Deep Exemplar-based Video Colorization
Bo Zhang1    Mingming He1,2    Jing Liao3    Pedro V. Sander1    Lu Yuan4    Amine Bermak1    Dong Chen5   
Hong Kong UST1    USC Institute for Creative Technologies2    City University of Hong Kong3    Microsoft AI Perception and Mixed Reality4    Microsoft Research5   

This paper presents the first end-to-end network for exemplar-based video colorization. The main challenge is to achieve temporal consistency while remaining faithful to the reference style. To address this issue, we introduce a recurrent framework that unifies the semantic correspondence and color propagation steps. Both steps allow a provided reference image to guide the colorization of every frame, thus reduce accumulated propagation errors. Video frames are colorized in sequence based on the history of colorization, and its coherency is further enforced by the temporal consistency loss. All of these components, learnt end-toend, help produce realistic videos with good temporal stability. Experiments show our result is superior to the stateof-the-art methods both quantitatively and qualitatively.

Figure 2. The detailed diagram of the proposed network. The correspondence subnet finds the correspondence of of source image xtl and reference image ylab in the deep feature domain, and aligns the reference color accordingly. Based on the intermediate result of the correspondence map along with the last colorized frame, the colorization subnet predicts the color for the the current frame.

Network Structure. The correspondence network involves 4 residual blocks each with 2 conv layers. The colorization subnet adopts an auto-encoder structure with skipconnections to reuse the low-level features. There are 3 convolutional blocks in the contractive encoder and 3 convolutional blocks in the decoder which recovers the resolution; each convolutional block contains 2~3 conv layers. The tanh serves as the last layer to bound the chrominance output within the color space. The video discriminator consists of 7 conv layers where the first six layers halve the input resolution progressively. Also, we insert the self-attention block after the second conv layer to let the discriminator examine the global consistency. We use instance normalization since colorization should not be affected by the samples in the same batch. To further improve training stability we apply spectral normalization on both generator and discriminator as suggested in.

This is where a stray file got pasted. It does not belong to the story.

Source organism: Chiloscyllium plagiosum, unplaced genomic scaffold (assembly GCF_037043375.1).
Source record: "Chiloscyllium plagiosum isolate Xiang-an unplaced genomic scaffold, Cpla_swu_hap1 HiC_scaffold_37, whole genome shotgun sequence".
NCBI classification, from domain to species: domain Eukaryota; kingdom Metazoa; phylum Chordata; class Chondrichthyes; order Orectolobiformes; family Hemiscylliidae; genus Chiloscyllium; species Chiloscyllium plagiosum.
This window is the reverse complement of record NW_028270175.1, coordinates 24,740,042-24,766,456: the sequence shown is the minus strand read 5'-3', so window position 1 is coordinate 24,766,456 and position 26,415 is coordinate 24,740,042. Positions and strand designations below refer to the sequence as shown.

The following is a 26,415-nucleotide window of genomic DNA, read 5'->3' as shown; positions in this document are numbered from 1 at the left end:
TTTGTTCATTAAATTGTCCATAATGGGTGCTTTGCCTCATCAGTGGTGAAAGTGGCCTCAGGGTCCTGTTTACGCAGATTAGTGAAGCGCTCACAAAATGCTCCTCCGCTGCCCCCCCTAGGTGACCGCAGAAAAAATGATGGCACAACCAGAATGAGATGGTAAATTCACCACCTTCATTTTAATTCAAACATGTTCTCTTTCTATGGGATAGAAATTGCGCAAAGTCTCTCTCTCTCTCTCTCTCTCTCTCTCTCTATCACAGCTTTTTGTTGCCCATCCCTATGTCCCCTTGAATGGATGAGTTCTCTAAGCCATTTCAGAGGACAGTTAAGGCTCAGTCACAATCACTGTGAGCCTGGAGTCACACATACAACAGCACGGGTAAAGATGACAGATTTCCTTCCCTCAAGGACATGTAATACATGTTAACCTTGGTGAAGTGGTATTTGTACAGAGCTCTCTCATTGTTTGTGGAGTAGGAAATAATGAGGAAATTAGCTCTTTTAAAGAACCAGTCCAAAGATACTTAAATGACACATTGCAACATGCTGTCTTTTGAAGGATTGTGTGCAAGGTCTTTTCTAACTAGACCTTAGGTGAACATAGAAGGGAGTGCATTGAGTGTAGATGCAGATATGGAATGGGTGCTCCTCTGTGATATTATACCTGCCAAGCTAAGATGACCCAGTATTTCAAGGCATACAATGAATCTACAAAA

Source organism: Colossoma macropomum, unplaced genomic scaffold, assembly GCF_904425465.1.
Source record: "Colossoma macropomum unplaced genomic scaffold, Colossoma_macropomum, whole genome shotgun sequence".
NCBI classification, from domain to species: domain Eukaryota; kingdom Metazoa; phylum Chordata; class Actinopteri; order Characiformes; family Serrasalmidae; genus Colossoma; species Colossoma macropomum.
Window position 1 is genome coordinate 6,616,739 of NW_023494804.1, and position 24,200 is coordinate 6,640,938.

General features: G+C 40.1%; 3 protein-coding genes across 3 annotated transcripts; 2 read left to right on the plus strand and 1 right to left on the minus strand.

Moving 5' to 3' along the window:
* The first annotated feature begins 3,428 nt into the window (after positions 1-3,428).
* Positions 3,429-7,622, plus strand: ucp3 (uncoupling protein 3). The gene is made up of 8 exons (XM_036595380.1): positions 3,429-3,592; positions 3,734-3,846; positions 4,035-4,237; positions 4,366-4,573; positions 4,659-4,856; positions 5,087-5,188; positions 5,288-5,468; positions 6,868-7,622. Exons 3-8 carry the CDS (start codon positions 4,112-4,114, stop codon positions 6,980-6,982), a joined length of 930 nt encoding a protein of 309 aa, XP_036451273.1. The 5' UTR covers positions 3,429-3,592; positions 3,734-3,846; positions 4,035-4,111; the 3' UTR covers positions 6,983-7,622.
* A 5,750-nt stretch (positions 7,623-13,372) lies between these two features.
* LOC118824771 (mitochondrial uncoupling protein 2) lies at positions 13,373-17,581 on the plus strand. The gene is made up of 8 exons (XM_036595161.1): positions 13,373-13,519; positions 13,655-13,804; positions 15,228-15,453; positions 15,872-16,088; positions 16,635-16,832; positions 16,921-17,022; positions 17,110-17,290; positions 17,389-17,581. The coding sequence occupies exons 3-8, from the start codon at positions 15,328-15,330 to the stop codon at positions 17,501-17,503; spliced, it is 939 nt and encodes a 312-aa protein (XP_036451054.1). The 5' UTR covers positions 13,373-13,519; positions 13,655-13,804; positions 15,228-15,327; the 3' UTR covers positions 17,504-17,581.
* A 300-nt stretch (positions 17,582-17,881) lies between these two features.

In this section, we first study the effectiveness of individual components in our method. Then, we compare our method with state-of-the-art approaches.


In this work, we propose the first exemplar-based video colorization. We unify the semantic correspondence and colorization into a single network, training it end-to-end. Our method produces temporal consistent video colorization with realistic effects. Readers could refer to our supplementary material for more quantitative results.

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